Video on the N95

September 16, 2007
By

I keep trying out more things on the N95, as my schedule permits.

I can guarantee I at one time have said something like “who would want to watch TV on a two inch screen” when all the hype around video on mobile phones started up a few years ago.

I pretty much felt that way even as I ventured into a project to try loading my own home-brew videos on the N95 and see if I could get them to play. I should note that there is a “user friendly” way to put videos on the N95. Specifically, there is the Nokia Video Manager (I could only find a link on the European Nokia site). But I figure that has already been talked about elsewhere. I wanted to see if I could create my own files that played on the N95 from video content I have.

In short, to tip the ending, I have successfully taken videos from Tivo and played them on the N95. I did it on the Mac and on the PC, just to show that it’s possible (Nokia’s official Video Manager only works on the PC). I have to say, I was (a) amazed it worked the first time (figuring I’d surely get something wrong) and (b) shocked at the quality.

So assuming you already know how to get video off your Tivo (an exercise for the reader), that gives you a pretty high quality MPEG2 file at roughly 700 x 500. After reading around, I found that the format the N95 seems to like is MP4 at 320×240 encoded with the H.264 codec. I was able to successfully convert my MPEG2 video to mp4 and load them into the N95 using the following tools:

I believe both of these use the open-source ffmpeg tools underneath the covers (which explains why it worked on both the PC and the MAC), but it was nice to know it could be done on either platform.

I was surprised that the resulting 320×240 MP4 file was nearly the same size (in megabytes) as the original Tivo 700×500 MPEG2 file. A 30-minute video was about 320MB. The settings I used were:

file format: MP4
video encoding: H.264, 320×240, 30 fps
audio encoding: AAC, 44100 Hz, 96 kbps

I can tell no difference between the playback of the files made on the PC versus those made on the Mac. They both look and sound TERRIFIC on the N95 player (Realplayer).

When it comes to actually getting the large video files on the N95, I used both Bluetooth and a cardreader directly attached to the PC. The latter is much faster, but still slower than you might expect (about 10-20 minutes to load the MMC card with a 30-minute video). Bluetooth is much slower – I think it took almost an hour to transfer a 30-minute video.

With the 1Gig memory card I have, it looks like I could put about two hours of video at this quality on the N95, or certainly a 90-minute movie. I don’t know yet if the N95 battery would play a video for two hours straight.

Overall, it takes a rather painful couple of hours to perform all the video file conversions and write a 30-minute video to the phone. But I have to say, it is pretty cool to take a program off my TV and have it on the N95. Now that I have this capability, I’m torn regarding what shows or movies I want to load onto the phone.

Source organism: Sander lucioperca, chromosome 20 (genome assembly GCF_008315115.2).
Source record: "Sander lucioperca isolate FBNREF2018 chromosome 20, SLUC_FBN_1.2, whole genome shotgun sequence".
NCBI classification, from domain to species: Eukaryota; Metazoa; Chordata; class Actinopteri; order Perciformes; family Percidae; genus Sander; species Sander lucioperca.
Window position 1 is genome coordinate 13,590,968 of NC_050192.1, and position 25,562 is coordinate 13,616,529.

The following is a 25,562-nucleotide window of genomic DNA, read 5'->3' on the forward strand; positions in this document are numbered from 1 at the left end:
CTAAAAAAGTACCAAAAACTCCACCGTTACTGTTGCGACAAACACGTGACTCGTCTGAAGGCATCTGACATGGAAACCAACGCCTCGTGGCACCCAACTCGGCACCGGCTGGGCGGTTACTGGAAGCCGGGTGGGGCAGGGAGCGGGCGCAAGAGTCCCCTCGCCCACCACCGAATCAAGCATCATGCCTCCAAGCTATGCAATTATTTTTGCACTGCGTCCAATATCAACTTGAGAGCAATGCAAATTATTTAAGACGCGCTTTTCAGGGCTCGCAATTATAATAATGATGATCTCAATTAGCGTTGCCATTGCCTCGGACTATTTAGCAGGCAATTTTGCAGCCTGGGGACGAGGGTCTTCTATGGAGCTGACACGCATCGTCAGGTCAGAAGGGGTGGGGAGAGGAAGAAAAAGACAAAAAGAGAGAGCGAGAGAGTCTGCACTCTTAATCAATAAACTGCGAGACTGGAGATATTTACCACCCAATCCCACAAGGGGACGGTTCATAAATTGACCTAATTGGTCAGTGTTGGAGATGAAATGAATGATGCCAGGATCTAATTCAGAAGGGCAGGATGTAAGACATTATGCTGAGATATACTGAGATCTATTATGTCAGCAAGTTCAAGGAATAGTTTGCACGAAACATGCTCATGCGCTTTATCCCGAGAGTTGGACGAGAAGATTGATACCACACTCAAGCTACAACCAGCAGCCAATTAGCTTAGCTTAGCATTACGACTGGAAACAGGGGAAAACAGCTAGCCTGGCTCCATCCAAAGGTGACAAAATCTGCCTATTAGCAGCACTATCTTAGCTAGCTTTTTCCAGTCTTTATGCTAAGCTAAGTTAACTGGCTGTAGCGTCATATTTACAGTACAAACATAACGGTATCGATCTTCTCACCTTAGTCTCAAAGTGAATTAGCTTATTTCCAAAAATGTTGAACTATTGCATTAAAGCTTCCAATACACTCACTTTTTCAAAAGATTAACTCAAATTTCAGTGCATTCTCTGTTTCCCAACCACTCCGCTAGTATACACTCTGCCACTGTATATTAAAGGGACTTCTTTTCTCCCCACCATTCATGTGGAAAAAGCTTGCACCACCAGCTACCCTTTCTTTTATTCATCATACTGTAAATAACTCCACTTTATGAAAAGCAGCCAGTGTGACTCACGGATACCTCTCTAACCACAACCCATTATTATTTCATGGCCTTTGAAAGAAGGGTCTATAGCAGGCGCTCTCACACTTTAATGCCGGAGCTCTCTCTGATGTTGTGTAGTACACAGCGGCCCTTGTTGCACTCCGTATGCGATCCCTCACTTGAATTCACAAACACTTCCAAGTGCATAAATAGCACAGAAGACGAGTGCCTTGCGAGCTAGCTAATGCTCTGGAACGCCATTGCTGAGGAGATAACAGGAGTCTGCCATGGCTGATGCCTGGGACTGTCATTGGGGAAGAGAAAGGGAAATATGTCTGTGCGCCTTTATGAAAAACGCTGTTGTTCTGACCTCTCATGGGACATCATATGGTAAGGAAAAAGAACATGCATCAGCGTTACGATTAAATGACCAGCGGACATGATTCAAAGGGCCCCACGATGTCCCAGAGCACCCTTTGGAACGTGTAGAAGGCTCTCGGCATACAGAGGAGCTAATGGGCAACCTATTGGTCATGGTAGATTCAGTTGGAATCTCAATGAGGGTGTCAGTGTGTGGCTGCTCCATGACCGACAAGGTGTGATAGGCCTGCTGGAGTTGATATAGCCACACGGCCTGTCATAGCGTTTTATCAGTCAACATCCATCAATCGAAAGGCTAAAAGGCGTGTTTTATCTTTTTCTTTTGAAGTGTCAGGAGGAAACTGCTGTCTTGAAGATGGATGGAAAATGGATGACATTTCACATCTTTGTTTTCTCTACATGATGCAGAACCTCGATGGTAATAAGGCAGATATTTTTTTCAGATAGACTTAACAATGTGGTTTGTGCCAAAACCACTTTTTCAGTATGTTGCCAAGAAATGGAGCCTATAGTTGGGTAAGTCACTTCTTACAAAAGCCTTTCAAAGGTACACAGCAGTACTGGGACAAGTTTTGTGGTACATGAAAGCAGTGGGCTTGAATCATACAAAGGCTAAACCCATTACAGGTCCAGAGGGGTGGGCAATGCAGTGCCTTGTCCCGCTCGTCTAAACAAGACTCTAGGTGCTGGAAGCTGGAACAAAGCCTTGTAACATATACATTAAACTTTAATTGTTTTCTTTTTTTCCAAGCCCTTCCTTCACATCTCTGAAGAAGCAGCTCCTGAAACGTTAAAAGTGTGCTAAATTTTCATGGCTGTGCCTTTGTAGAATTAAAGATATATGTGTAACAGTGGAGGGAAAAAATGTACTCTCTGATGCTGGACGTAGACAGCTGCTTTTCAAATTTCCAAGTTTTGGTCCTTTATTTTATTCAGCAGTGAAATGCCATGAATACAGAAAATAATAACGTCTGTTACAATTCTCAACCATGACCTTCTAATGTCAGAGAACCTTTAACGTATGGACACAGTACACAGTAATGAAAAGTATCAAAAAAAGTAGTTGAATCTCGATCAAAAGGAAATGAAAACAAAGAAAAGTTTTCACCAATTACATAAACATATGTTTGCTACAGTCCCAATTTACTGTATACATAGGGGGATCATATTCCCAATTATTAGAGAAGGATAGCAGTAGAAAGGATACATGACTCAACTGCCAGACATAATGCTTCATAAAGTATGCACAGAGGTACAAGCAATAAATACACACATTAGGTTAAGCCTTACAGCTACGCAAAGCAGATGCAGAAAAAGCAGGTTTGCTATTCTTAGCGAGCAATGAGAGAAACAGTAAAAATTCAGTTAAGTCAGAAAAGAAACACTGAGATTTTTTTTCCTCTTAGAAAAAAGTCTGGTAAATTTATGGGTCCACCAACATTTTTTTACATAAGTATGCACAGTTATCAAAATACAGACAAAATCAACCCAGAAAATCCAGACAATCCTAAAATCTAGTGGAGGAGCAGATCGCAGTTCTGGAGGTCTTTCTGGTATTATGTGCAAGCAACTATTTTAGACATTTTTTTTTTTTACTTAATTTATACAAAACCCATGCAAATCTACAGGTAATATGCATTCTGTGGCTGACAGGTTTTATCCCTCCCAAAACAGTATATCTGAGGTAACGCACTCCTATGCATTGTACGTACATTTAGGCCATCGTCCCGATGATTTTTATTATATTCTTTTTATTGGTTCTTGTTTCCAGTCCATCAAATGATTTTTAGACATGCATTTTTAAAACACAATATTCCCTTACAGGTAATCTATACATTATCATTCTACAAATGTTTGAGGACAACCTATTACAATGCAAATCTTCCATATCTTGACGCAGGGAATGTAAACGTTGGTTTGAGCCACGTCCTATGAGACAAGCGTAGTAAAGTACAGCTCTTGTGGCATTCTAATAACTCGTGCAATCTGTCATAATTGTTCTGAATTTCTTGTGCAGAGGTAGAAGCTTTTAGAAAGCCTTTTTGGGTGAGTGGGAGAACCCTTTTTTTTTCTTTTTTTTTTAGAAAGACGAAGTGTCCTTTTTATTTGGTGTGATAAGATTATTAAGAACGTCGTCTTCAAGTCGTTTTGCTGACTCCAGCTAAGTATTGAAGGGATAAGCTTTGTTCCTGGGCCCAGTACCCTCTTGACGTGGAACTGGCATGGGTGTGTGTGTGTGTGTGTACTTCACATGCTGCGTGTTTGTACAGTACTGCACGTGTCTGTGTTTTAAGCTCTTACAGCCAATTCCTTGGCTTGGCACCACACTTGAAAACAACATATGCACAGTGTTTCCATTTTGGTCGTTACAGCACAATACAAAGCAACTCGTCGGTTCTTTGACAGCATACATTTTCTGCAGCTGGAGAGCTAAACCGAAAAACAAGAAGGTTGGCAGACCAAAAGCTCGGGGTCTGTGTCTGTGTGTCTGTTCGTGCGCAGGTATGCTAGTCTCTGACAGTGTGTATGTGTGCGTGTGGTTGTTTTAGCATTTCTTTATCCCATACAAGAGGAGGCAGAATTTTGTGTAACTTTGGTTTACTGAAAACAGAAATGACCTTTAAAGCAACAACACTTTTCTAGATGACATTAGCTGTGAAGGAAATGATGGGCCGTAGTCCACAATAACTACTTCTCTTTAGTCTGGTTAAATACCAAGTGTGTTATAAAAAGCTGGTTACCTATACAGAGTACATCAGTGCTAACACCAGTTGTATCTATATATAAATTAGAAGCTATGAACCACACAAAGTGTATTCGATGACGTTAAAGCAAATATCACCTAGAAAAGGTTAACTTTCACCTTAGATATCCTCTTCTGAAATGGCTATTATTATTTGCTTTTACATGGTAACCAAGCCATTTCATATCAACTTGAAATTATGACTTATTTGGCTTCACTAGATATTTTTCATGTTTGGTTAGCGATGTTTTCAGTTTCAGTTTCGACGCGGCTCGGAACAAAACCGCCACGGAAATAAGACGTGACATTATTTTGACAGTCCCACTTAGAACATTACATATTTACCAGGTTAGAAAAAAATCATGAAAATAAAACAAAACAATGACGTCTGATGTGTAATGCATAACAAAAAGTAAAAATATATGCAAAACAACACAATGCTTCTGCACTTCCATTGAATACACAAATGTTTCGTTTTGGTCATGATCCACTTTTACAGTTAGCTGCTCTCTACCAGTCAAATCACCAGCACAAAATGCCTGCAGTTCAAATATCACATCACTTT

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6 Responses to Video on the N95

  1. chankya
    October 20, 2007 at 4:34 am

    The N95 Mobile of the Nokia is really very good. As you say it can play the MP4 Video format and record the sound and movies in the MP4 format, but i don’t think that the card reader takes 20 minute to load the movie of 30 minutes.

  2. Rod_Calibra
    December 2, 2007 at 10:46 pm

    Hello,

    The N95 plays well a 2hrs film (actually my record is 2:15hrs play with full brightness and max vol sound).

    With the 20.8 firmware, I think it was able to play at least 2:50-3:20hrs of full screen video. Needs to try again to confirm.

    Regards,
    Rodrigo

  3. J
    January 30, 2008 at 2:26 am

    I’ve used MediaCoder (open source) which has a built in profile for N70, which compressed a 700MB XviD move down to 270MB

    Not sure what the profile settings acutally are, but the move does look great.

  4. duxxyuk
    February 18, 2008 at 7:05 am

    For the best quality movie conversion I use the following command with ffmpeg:
    ffmpeg -i Fearless__Jet-Li_fights_a_Samurai.flv -vcodec xvid -hq -qscale 5 -r 15 -4mv -trell -s 320×240 -acodec aac -ac 2 -ar 32000 -ab 64 Fearless__Jet-Li_fights_a_Samurai4.mp4

  5. April 3, 2008 at 11:29 am

    I use super to encode, I usually get 50 meg files from the 300+ meg avi/divx files. I don’t know why those files you use are so huge. Seems like somethings not right, or the bitrate is higher then it needs to be.

    Heck, I’ve encoded in both mp4 and divx and both come out close to 50 megs from a 300+ meg file.

    Try super, its also open source.

  6. April 3, 2008 at 12:06 pm

    Thanks Zible. ‘super’ looks like another wrapper for ffmpeg (on Windows/PC): http://www.erightsoft.info/GetFile.php?SUPERsetup.exe

    A 300 meg avi/divx file is a lot different than a 300 meg Tivo-compressed MPEG2 – the Tivo MPEG2 has a lot more quality/data/detail and typically expands to a much larger AVI file if attempting to retain similar quality.

    For creating content from AVI/divx or other such "computer media" formats, I simply use FFmpegX (Mac) and set the target output to iPod H264 320w then change to 4:3 aspect on the Video tab.

    For content from videocam movies, it’s best to use DV source (save in iMovie as "full quality"). In this case, a 400MB DV file (2 minutes), equals a 40MB "standard def TV" MOV/AVI, or a 4MB MP4 file on the N95.

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